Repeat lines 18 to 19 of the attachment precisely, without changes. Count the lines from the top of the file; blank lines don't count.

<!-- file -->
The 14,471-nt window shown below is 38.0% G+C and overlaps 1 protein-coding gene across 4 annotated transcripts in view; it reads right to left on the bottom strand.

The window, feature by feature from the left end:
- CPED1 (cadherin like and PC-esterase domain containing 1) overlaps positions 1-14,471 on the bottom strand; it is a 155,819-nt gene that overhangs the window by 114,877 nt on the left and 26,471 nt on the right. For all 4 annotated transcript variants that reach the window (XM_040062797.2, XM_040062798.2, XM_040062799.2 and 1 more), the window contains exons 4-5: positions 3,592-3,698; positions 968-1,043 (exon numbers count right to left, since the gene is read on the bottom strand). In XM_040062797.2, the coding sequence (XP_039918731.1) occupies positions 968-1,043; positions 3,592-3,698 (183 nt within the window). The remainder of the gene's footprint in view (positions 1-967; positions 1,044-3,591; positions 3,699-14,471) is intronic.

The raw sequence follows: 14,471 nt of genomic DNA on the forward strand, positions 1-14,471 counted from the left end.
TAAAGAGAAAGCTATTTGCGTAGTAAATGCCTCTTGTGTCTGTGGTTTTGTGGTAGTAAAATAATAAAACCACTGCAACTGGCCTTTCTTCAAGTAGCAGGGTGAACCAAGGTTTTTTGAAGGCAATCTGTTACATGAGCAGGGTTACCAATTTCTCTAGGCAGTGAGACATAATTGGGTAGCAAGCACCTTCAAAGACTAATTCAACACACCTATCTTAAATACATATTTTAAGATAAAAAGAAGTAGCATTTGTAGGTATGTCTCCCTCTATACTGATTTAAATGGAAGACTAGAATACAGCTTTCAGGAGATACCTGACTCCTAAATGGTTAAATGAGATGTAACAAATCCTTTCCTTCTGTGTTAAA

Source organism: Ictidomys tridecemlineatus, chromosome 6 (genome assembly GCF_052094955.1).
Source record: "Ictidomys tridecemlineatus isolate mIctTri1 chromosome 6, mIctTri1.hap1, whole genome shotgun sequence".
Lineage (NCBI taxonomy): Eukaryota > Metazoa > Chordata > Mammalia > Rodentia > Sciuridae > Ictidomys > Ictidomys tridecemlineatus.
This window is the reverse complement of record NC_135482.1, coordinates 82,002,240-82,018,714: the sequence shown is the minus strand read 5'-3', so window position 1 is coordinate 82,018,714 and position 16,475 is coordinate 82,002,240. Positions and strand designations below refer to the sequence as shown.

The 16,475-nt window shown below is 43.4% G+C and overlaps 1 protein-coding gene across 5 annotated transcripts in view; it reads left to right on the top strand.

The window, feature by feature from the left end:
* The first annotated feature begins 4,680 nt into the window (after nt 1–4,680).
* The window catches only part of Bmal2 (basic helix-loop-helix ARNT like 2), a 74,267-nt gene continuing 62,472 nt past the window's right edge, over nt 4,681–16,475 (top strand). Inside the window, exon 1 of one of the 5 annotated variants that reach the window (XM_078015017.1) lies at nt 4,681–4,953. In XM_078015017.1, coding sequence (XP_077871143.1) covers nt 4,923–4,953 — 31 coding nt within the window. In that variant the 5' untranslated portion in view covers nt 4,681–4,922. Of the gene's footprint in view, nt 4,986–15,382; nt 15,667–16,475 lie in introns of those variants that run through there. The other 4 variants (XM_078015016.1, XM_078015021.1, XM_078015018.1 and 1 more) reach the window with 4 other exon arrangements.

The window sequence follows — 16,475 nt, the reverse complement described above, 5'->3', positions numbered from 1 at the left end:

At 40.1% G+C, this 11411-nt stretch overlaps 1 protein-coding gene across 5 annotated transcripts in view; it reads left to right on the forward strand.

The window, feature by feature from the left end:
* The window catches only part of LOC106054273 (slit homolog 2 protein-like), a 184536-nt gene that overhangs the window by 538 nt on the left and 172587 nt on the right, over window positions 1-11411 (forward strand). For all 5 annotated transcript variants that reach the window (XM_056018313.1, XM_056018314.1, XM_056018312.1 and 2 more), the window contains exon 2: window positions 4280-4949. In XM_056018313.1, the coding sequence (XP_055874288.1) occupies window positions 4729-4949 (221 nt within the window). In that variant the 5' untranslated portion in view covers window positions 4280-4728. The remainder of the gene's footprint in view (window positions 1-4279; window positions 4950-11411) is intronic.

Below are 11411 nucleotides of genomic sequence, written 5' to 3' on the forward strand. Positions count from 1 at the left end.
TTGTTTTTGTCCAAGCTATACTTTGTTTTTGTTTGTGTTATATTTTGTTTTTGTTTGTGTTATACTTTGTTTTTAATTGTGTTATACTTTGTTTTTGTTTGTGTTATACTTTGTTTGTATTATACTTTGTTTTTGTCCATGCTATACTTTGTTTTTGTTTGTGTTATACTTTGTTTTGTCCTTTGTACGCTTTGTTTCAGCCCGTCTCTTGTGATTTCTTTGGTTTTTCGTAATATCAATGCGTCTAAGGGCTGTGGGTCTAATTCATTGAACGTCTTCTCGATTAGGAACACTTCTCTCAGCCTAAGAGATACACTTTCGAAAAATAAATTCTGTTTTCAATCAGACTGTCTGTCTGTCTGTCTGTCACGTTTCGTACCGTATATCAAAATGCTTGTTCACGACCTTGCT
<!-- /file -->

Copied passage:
Below are 11411 nucleotides of genomic sequence, written 5' to 3' on the forward strand. Positions count from 1 at the left end.
TTGTTTTTGTCCAAGCTATACTTTGTTTTTGTTTGTGTTATATTTTGTTTTTGTTTGTGTTATACTTTGTTTTTAATTGTGTTATACTTTGTTTTTGTTTGTGTTATACTTTGTTTGTATTATACTTTGTTTTTGTCCATGCTATACTTTGTTTTTGTTTGTGTTATACTTTGTTTTGTCCTTTGTACGCTTTGTTTCAGCCCGTCTCTTGTGATTTCTTTGGTTTTTCGTAATATCAATGCGTCTAAGGGCTGTGGGTCTAATTCATTGAACGTCTTCTCGATTAGGAACACTTCTCTCAGCCTAAGAGATACACTTTCGAAAAATAAATTCTGTTTTCAATCAGACTGTCTGTCTGTCTGTCTGTCACGTTTCGTACCGTATATCAAAATGCTTGTTCACGACCTTGCT